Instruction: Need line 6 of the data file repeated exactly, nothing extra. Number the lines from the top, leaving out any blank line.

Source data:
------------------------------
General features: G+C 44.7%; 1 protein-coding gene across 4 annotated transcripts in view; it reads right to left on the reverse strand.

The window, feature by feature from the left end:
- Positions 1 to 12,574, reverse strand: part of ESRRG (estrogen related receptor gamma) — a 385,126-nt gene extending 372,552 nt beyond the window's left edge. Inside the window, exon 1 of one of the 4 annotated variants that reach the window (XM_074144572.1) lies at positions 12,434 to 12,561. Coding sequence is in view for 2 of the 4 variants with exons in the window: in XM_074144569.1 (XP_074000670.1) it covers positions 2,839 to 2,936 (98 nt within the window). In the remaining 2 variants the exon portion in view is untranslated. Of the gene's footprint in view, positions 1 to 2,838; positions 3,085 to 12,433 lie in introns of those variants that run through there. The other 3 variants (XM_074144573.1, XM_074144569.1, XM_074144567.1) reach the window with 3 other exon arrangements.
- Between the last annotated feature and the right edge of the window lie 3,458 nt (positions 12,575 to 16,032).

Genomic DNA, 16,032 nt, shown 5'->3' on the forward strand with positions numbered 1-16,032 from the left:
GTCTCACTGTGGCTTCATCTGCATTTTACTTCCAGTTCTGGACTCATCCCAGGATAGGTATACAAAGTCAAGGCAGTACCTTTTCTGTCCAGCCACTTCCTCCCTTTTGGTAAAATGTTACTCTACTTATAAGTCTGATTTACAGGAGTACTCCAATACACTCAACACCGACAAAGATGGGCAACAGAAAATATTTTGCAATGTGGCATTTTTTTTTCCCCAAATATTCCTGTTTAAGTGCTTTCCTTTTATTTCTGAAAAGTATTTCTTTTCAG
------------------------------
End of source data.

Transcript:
GTCTCACTGTGGCTTCATCTGCATTTTACTTCCAGTTCTGGACTCATCCCAGGATAGGTATACAAAGTCAAGGCAGTACCTTTTCTGTCCAGCCACTTCCTCCCTTTTGGTAAAATGTTACTCTACTTATAAGTCTGATTTACAGGAGTACTCCAATACACTCAACACCGACAAAGATGGGCAACAGAAAATATTTTGCAATGTGGCATTTTTTTTTCCCCAAATATTCCTGTTTAAGTGCTTTCCTTTTATTTCTGAAAAGTATTTCTTTTCAG